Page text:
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Feb 15, 2018

Antonio Soberanis Honored by Family & Gov’t at Resting Place

We’ll start this next story with a quiz: where is the resting place of labour leader and early nationalist Antonio Soberanis Gomez? If you didn’t Google it, you may have guessed Lord’s Ridge Cemetery or somewhere else. And you would be wrong. It’s in fact in the tiny village of Santana, thirty-five miles north of Belize City, sitting humbly by the roadside near King’s College. And that fact was known to few other than his surviving family until the Institute of Social and Cultural Research was informed last year. There were several months of work which followed to restore the grave and the results were unveiled today. News Five’s Aaron Humes was there.


Aaron Humes, Reporting

The man who once said he would rather be a dead hero than a living coward has certainly gotten his wish. Antonio Soberanis Gomez’s family today savored the honor granted him by the National Institute of Culture and History, specifically the institutes of archaeology and social and cultural research, at his grave site in Santana village, once the site of his farm. It was at times emotional as the relatives of this original warrior for the cause gave him his due.


Timothy Aldana

Timothy Aldana, Grandson of Antonio Soberanis

“Ah born in Maskall and ah grow up five years of my life right here, between dehn two mamie tree deh. We mi have a wah lee house weh wi mi live – granddad live right here, see? And ever since after that he died and the family grow up, everybody tun big pipple and they disappear and the place left like this; but only me one live out yah now. And I do mi best that I could do out here. But I caan do everything me one, so. But I noh wah left yah; I wah dead yah and bury right ya, maybe side a mi grandpa right yah.”


Michael Anthony Soberanis

Michael Anthony Soberanis, Grandson of Antonio Soberanis

“I recall back, he always tell me and my brother Enrique who isn’t here – go to school, go to school, go to school; what you have in the brain, nobody can steal from you. And that’s why…(Sobs) But as a good citizen, he used to tell me and my brother Enrique – you are the two oldest, take care of your brothers and sisters; let nobody take advantage of them. Work, make good use of yourself, show respect and do the right thing in life. I go to his barbershop and he says go buy something, I run because I take too long he’ll ask me what took so long. He moved promptly and that’s what I love about grandfather – he never whipped me one time, just talked to me to let me show respect and scared.”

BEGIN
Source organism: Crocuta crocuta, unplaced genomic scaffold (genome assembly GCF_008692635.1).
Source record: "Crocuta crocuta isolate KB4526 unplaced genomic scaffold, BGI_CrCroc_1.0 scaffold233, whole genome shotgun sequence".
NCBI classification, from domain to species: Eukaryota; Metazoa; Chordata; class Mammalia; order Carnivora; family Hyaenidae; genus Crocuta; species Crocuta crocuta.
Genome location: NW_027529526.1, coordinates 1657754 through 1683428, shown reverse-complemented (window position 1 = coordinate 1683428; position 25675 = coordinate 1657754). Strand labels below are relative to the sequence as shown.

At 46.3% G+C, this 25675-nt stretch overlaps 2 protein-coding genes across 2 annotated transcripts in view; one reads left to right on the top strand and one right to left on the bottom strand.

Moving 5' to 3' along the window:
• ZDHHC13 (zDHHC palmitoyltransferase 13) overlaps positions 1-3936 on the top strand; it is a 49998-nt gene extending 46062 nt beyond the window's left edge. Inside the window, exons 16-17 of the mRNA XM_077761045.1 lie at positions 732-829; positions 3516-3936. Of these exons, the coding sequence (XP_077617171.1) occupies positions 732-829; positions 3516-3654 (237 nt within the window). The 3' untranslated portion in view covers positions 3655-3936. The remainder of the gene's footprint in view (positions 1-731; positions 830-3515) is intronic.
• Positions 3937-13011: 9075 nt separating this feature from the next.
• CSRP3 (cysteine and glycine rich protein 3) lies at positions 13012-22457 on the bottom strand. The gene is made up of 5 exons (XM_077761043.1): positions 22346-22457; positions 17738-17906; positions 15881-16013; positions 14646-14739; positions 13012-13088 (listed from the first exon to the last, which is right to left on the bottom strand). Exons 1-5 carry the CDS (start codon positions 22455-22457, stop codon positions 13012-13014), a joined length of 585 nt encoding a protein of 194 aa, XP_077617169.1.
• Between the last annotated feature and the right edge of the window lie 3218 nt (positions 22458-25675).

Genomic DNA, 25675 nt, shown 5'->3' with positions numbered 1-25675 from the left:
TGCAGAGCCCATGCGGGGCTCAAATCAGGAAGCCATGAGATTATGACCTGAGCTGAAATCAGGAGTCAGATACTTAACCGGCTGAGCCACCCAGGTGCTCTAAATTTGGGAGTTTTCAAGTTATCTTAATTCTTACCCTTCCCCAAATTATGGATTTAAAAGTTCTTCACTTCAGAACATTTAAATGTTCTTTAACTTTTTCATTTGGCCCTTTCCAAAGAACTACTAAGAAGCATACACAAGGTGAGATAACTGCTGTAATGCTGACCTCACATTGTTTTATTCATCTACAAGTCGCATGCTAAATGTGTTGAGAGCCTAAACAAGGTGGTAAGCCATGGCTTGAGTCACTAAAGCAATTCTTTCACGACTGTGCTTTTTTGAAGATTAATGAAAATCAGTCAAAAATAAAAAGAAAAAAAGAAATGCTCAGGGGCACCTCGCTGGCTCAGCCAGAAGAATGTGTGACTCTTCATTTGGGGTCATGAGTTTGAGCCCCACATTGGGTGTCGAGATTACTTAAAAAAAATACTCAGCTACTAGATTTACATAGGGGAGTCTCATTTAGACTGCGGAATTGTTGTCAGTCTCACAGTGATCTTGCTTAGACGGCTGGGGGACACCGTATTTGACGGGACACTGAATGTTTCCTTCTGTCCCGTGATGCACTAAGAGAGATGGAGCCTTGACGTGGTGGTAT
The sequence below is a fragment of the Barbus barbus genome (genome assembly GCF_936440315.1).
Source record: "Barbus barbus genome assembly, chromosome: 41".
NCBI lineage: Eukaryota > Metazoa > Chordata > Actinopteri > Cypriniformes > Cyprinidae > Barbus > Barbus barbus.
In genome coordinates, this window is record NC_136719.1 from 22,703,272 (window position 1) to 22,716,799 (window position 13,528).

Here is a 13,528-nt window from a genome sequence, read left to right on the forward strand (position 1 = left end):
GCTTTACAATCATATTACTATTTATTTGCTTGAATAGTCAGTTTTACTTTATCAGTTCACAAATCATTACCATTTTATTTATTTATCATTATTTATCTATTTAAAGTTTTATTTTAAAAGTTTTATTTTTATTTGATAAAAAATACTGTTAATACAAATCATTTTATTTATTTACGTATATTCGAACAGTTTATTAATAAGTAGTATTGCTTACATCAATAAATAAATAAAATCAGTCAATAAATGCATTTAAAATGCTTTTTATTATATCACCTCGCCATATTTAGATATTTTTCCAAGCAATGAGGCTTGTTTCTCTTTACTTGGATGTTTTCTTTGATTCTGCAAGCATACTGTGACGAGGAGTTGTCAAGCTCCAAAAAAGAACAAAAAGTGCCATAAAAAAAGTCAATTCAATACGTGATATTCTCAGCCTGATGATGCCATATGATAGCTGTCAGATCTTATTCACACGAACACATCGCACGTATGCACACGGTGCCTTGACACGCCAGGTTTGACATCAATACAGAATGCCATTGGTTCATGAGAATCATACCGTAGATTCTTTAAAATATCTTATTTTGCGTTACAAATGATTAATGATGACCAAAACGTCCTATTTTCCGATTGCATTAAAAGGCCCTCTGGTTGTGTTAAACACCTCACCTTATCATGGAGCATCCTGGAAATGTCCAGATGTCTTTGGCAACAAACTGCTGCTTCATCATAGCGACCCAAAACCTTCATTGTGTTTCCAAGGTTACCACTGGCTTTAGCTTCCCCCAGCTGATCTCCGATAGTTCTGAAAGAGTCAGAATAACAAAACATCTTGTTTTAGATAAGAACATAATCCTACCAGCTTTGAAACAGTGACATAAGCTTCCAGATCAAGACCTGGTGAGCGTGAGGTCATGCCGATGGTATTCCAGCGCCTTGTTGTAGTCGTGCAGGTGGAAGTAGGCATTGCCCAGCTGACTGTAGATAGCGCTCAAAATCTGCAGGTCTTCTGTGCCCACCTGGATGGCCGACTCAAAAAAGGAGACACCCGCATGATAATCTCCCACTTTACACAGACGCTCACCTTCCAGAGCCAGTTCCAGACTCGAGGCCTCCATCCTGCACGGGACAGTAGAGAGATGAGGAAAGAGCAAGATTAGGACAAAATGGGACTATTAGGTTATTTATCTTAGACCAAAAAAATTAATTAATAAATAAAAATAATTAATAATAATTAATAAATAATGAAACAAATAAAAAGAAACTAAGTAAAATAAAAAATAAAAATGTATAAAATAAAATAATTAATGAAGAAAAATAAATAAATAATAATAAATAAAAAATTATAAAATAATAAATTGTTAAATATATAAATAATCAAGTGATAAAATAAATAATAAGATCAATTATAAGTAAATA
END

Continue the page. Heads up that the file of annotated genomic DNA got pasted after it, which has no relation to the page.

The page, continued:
Antonio Soberanis Jr.

Antonio Soberanis Jr., Son of Antonio Soberanis

“We came to live out in this country 1935, when there was no road and nothing of the sort. And I had to come out of school, Standard One, sacrificed to work on the farm right on this site here where my mother and father and brothers and sisters lived; and I had to come out of school in Standard One to take care of the family because my father was in Panama. I am proud of my father, I watched his grave here, and I loved him till the last day that he lived. And I cared so much about him, because my father, Antonio Soberanis [Gomez] was the first hero of this country, and he was a sincere hero. (Applause)”


ISCR Senior Research and Education Officer Phylicia Pelayo detailed why it was important to restore the site to some glory.


Phylicia Pelayo

Phylicia Pelayo, Senior Research and Education Officer, ISCR

“If you had seen it how it was last year as of September, it was very much overgrown and there was no indication that Soberanis or his wife had been buried here. So through our community development heritage portfolio, we have been focusing on identifying and designating sites of cultural and historic importance in Belize. So these are sites, memorials such as these, that are part of the community history and they highlight our heroes, people that are important to Belize’s development. So we decided to undertake a restoration of the site. We’ve worked along with the family members; they’ve been doing interviews with us, giving personal insights about Soberanis. And we are also working along with Institute of Archaeology to do some of the restorations here because the restoration of these tombs are more their area of expertise. So it’s not just a burial site anymore for Soberanis; it’s actually now a memorial site, where students can come out, family members can come out and pay tribute to Soberanis’ memory.”


Principal of nearby King’s College Pedro Reyes says his school will team up with the family to keep the site in better condition.


Pedro Reyes

Pedro Reyes, Principal, King’s College

“We were discussing a lot of the history in regards to that, but immediately he proposed to me and the staff and students at King’s the possibility of adopting this national heritage site. And we at the school discussed it and we agreed that this was something of what King’s College is all about – producing responsible and productive citizens in society. So we did agree to be part of this very important day and for future generations and students at King’s, to be able to take care of this monument here.”


Aaron Humes reporting for News Five.


The total cost of renovation was about seven thousand dollars. The site is expected to become a minor tourist attraction as it is located just a few miles from the cut-off to Altun Ha. A bust of Soberanis sculpted by Stephen Okeke can be located at the Battlefield Park, site of some of his most famous speeches and rallies in the 1930’s.

Viewers please note: This Internet newscast is a verbatim transcript of our evening television newscast. Where speakers use Kriol, we attempt to faithfully reproduce the quotes using a standard spelling system.

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